<bold>The aim of the study</bold> was to compare the extent of surgery in removal of thyroid tissue and serum calcium values postoperatively.
<bold>Material and methods.</bold> Between January 1 and December 31, 2005, 987 patients were operated on at our department due to various thyroid disorders. Patients with anaplastic, medullary and high-stage highly-differentiated (TNM>T3, N0, M0) thyroid carcinomas, as well as reoperated individuals, were excluded from the investigation. The patients were divided into three groups, depending on their serum calcium values; thus, the authors distinguished groups with mild (2.0-2.19 mmol/l), moderate (1.8-1.99 mmol/l) and severe hypocalcemia (<1.8 mmol/l). Differences between the groups were assessed by statistical methods (the t-Student's test and the X2 test - the STATISTICA software). The value of p<0.05 was accepted as statistically significant.
<bold>Results.</bold> Of 987 surgical patients, 63 (6.4%) were found to have symptomatic or asymptomatic hypocalcemia. The group included 61 females and two males, their mean age being 50.1±12 years. The intensity of clinical symptoms of hypoparathyroidism was positively correlated with serum calcium values and the said symptoms were most clearly seen in patients classified as belonging to group 3 (Ca<1.8 mmol/l). The most common surgically treated thyroid disease was non-toxic nodular goiter. Hypocalcemia was the most frequent finding in patients operated on due to thyroid carcinoma. In all patients with a mild form of hypocalcemia, the onset of clinical symptoms occurred on postoperative day 2. As it follows from the analysis, there were no statistically significant differences in hypocalcemia prevalence between patients subjected to bilateral exposure of the thyroid lobes and subtotal vs. total thyroidectomy (6 (6.1%) vs 24 (7.1%) patients). On the other hand, a statistically significant difference between the lower prevalence rate of hypocalcemia in unilateral procedures (p<0.001) as compared to bilateral neck explorations (4 (1.4%) vs 59 (8.4%) patients) seems to be logical and physiologically justified. In addition, an element that was found to affect the level of calcium deficit was the number of parathyroid glands identified "in situ". Hence, the prevalence of hypocalcemia increased with a decrease in the number of identified parathyroids (p<0.05). In hypocalcemic patients, hospitalization time ranged from 3 to 11 days, with a mean time of 5.3 days as compared to 3 days in patients without complications. Six months after the surgery and pharmacotherapy, no clinical and biochemical signs of hypocalcemia were noted in the above described group.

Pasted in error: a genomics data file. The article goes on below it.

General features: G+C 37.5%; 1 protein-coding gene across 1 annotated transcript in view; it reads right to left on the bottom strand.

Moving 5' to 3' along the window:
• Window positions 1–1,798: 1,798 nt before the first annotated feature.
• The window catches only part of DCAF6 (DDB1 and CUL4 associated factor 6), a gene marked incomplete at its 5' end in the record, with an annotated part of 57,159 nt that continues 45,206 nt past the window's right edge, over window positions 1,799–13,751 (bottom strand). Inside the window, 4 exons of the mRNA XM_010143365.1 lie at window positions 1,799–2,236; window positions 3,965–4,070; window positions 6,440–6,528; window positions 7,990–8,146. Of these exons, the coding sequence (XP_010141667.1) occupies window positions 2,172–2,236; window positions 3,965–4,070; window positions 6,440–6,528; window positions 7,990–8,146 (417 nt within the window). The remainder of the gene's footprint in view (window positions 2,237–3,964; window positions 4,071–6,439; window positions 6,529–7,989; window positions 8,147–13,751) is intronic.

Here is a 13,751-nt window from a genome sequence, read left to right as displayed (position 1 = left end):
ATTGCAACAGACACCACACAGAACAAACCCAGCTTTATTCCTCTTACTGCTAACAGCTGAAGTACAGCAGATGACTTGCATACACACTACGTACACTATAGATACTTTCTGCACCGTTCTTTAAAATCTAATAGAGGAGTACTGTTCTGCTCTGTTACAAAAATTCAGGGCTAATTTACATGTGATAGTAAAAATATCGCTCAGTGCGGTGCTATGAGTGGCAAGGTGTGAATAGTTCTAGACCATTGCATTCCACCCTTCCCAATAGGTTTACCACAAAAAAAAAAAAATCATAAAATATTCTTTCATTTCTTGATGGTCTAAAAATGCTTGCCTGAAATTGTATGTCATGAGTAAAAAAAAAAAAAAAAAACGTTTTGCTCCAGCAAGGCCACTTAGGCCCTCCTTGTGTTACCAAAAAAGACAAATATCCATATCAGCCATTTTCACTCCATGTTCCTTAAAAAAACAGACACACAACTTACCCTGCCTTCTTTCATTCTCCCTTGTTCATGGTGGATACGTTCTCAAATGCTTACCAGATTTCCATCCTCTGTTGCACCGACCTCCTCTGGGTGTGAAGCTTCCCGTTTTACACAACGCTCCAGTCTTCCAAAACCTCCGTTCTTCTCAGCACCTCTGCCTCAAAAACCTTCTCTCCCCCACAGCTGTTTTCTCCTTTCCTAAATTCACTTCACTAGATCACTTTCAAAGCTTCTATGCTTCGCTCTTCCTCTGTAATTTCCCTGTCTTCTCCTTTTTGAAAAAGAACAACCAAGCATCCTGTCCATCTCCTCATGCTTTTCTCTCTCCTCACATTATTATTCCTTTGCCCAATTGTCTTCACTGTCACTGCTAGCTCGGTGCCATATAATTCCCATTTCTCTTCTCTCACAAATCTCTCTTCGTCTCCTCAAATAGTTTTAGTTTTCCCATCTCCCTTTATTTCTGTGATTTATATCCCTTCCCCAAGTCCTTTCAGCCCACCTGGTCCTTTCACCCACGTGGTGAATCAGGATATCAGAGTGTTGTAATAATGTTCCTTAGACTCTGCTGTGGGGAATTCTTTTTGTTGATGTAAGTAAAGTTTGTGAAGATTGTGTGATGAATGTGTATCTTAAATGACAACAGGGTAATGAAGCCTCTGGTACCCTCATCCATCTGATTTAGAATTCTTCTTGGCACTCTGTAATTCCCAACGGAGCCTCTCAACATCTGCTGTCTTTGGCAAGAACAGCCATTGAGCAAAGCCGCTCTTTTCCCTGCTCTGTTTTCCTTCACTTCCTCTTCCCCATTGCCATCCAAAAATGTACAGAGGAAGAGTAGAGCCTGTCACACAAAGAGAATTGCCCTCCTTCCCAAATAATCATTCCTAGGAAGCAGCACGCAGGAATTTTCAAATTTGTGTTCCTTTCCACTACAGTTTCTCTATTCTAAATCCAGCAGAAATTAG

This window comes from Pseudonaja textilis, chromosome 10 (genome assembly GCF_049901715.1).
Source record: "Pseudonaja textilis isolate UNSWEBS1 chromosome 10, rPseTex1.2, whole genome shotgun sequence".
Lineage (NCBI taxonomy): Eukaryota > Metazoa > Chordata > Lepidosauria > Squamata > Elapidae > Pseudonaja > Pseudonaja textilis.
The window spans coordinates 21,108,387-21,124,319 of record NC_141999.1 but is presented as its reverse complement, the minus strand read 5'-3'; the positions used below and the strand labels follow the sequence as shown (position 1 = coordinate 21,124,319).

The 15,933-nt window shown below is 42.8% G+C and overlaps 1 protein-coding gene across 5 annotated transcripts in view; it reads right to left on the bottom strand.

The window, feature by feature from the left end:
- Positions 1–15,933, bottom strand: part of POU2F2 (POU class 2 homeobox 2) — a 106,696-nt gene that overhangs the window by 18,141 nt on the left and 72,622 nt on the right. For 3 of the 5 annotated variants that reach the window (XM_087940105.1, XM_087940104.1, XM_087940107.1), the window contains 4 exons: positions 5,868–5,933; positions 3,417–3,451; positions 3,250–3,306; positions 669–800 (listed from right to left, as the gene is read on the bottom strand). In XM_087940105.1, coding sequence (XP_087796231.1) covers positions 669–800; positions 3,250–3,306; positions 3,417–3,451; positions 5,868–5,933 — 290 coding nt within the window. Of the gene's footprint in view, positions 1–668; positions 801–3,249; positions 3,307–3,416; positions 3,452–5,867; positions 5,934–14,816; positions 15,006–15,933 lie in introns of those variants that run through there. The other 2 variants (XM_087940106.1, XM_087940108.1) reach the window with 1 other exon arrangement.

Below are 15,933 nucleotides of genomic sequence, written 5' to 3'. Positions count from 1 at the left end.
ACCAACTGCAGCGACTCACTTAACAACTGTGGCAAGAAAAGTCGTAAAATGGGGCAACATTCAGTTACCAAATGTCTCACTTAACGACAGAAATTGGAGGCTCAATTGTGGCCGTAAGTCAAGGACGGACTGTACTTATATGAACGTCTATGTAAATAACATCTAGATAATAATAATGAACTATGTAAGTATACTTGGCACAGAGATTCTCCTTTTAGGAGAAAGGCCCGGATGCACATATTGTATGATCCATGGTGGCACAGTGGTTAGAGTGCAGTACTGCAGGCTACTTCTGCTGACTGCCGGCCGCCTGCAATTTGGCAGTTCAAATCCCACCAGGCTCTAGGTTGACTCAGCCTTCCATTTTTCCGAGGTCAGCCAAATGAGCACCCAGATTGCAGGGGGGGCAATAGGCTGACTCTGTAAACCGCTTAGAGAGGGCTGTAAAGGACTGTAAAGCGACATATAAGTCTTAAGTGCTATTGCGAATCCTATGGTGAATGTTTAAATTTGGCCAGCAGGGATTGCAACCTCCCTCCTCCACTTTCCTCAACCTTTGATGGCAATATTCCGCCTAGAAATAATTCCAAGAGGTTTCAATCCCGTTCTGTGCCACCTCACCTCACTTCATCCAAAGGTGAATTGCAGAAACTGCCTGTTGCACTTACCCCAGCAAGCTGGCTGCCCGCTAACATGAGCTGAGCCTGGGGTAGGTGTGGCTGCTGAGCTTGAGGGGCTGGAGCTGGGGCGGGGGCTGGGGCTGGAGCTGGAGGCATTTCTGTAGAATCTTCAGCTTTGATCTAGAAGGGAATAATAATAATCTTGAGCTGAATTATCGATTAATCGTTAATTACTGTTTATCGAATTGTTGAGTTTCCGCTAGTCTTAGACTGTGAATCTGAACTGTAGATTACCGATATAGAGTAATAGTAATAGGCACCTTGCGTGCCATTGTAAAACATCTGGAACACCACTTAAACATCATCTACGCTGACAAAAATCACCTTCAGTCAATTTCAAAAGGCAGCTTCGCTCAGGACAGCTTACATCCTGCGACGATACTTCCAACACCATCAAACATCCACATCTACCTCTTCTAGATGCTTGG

<bold>Conclusions.</bold> The risk of hypocalcemia following thyroid surgery is higher in bilateral neck explorations. There are no statistically significant differences in postoperative hypocalcemia between patients subjected to bilateral subtotal vs. total thyroidectomies.
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